BEFORE THE STATE BOARD OF EQUALIZATION
FOR THE STATE OF WYOMING
IN THE MATTER OF THE APPEAL OF )
ETHELYN A.B. BOAK AND JOHN PIPPINGER ) Docket No. 99-135
FROM A DENIAL OF A USE TAX REFUND )
DECISION BY THE DEPARTMENT OF REVENUE )
FINDINGS OF FACT
CONCLUSIONS OF LAW
DECISION AND ORDER
Ethelyn A.B. Boak, Attorney at Law, pro se and on behalf of John Pippinger,
Monique B. DuPont Armijo, Assistant Attorney General, for the Department of
This matter was considered by the State Board of Equalization (SBOE)
consisting of Edmund J. Schmidt, Chairman, Roberta A. Coates, Vice-Chairman, and
Ron Arnold, Member, on written information and argument presented pursuant to a
Briefing Order (Expedited Docket) dated December 2, 1999. It arises from a
decision by the Department of Revenue (DOR) denying Petitioners a use tax refund
related to Petitioners' purchase and trade in of a leased vehicle and purchase
of a new vehicle.
Upon application of any person adversely affected, the SBOE is mandated to
review final DOR actions concerning state excise taxes. Wyo. Stat.
The SBOE is required to "[d]ecide all questions that may arise with reference
to the construction of any statute affecting the assessment, levy and collection
of taxes, in accordance with the rules, regulations, orders and instructions
prescribed by the department." Wyo. Stat. 39-11-102.1(c)(iv).
Petitioner, Ethelyn A.B. Boak, leased a 1997 Infiniti J30 (1997 vehicle) from
Infiniti Financial Services on August 3, 1996. The Petitioner paid initial
sales/use tax of $97.50 at the execution of the lease and was obligated by the
terms of the lease to pay all fees and taxes related to the leased vehicle and
the lease during its term. The 1997 vehicle was registered in Wyoming in the
name of Petitioner Boak. On or about June 18, 1999, Petitioners traded in the
Infiniti J30 as part of their purchase of an Infiniti QX4 (1999 vehicle) from
Infiniti of Denver, Inc. The purchase contract for the 1999 vehicle reflected a
payoff of $22,891 on the 1997 vehicle and a trade-in allowance of $19,000 for
the 1997 vehicle. Petitioners paid Wyoming use tax on full purchase price of the
1999 vehicle prior to its first registration in Wyoming. Petitioners requested a
refund from the DOR of a portion of the use tax charged. Petitioners claimed
they were entitled to have the 1997 vehicle trade-in allowance deducted from the
purchase price of the 1999 vehicle prior to calculation of the use tax. The DOR
denied Petitioners' refund request.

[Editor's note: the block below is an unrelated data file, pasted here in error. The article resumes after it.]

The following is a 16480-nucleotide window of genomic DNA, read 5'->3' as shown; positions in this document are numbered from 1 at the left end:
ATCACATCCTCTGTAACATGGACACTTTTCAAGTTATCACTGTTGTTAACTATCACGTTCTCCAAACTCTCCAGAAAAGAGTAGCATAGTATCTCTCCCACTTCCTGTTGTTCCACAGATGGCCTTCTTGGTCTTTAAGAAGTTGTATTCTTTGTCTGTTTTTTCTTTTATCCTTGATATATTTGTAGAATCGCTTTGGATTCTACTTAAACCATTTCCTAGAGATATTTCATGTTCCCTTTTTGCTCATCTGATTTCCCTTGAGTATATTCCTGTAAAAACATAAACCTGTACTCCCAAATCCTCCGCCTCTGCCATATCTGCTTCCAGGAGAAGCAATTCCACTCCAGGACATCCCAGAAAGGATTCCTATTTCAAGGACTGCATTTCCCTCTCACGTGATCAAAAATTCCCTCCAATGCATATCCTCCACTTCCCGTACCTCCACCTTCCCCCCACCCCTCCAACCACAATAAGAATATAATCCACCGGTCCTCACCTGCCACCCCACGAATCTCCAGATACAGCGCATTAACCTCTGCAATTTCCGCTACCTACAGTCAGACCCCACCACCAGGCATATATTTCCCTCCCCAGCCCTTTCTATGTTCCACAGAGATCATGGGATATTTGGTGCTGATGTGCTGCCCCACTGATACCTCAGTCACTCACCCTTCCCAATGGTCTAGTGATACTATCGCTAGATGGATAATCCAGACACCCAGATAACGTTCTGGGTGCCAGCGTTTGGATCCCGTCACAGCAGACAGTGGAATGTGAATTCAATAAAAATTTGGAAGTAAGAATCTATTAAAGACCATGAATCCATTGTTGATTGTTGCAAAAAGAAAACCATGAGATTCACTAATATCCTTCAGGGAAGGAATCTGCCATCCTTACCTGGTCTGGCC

FINDINGS OF FACT
1. Petitioners were at all times relevant hereto residents of the State of
2. On August 3, 1996, Petitioner Boak leased the 1997 vehicle from Infiniti
Financial Services. The closed end motor vehicle lease agreement reflects
Petitioner Boak paid sales tax/rental/use tax of $97.50 at the signing of the
lease and was obligated to pay $21.66 rental/use tax as part of each monthly
lease payment. [Affidavit of Boak, Exhibit A-1.]
3. During the term of the 1997 vehicle lease, Petitioners paid a total use
tax of $833.94 to Infiniti Financial Services. ($97.50 at execution of lease and
34 payments of $21.66.) [Affidavit of Boak, 2, 4.]
4. If Petitioners had purchased the 1997 vehicle instead of leasing it, they
would have paid Wyoming use tax in the range from $1,631 to $1,715 in 1996.
[Petitioners' Brief, p. 7.]
5. A Wyoming Certificate of Title was issued for the 1997 vehicle in the name
of Infiniti Financial Services. [Affidavit of Boak, Exhibit A-3.]
6. The 1997 vehicle was registered in Petitioner Boak's name in Laramie
County, Wyoming. [Affidavit of Tompkins, Exhibit B.]
7. On June 18, 1999, Petitioners purchased the 1999 vehicle from Infiniti of
Denver, Inc. [Affidavit of Boak, Exhibit A-4.]
8. As part of the purchase of the 1999 vehicle, Petitioners exercised the
purchase option contained in the 1997 vehicle lease, purchased the 1997 vehicle
and immediately traded it in on the 1999 vehicle. [Affidavit of Boak,
9. The June 18, 1999, "Retail Order for a Motor Vehicle" for the 1999 vehicle
reflects a sales price of $34,799 for the 1999 vehicle, a payoff of $22,891 for
the 1997 vehicle, and a trade-in allowance of $19,000 for the 1997 vehicle.
[Affidavit of Boak, Exhibit A-4.]
10. On July 23, 1999, Petitioners paid Wyoming use tax of $1,739.95 on the
1999 vehicle purchase, calculated on the full purchase price of the 1999
vehicle. The Laramie County Treasurer did not deduct the 1997 vehicle trade-in
allowance from the sales price of the 1999 vehicle prior to calculating the use
tax due. [Affidavit of Boak, Exhibit A-5.]
11. If the 1997 vehicle trade-in allowance had been deducted from the 1999
vehicle's purchase price, Petitioners' use tax liability would have been $950
12. Petitioners submitted a request for a use tax refund to the DOR on or
about July 28, 1999. [Affidavit of Boak, 6.]
13. The DOR denied Petitioners' refund request by letter dated September 24,
1999. The DOR concluded that no deduction from the purchase price of
Petitioners' new vehicle would be allowed for the trade-in because no tax was
paid on the purchase option and the lease and purchase transactions were two
14. There is no evidence in the record indicating whether or not sales or use
tax was paid in Wyoming or elsewhere on Petitioners' purchase of the 1997
vehicle pursuant to the terms of the lease. If use tax was included in the
payoff of the 1997 vehicle, Petitioners paid $1090.05. If it was not included in
the payoff, use tax of $1,144.05 would be due.
15. Petitioners appealed the DOR decision to the SBOE on October 13, 1999.
16. Any Discussion above or Conclusion of Law below which includes a finding
of fact may also be considered a Finding of Fact and, therefore, is incorporated
herein by this reference.
CONCLUSIONS OF LAW
17. Petitioners' Notice of Appeal was timely filed and the SBOE has
jurisdiction to determine this matter. Rules, Chapter 2, Section 5, State
Board of Equalization.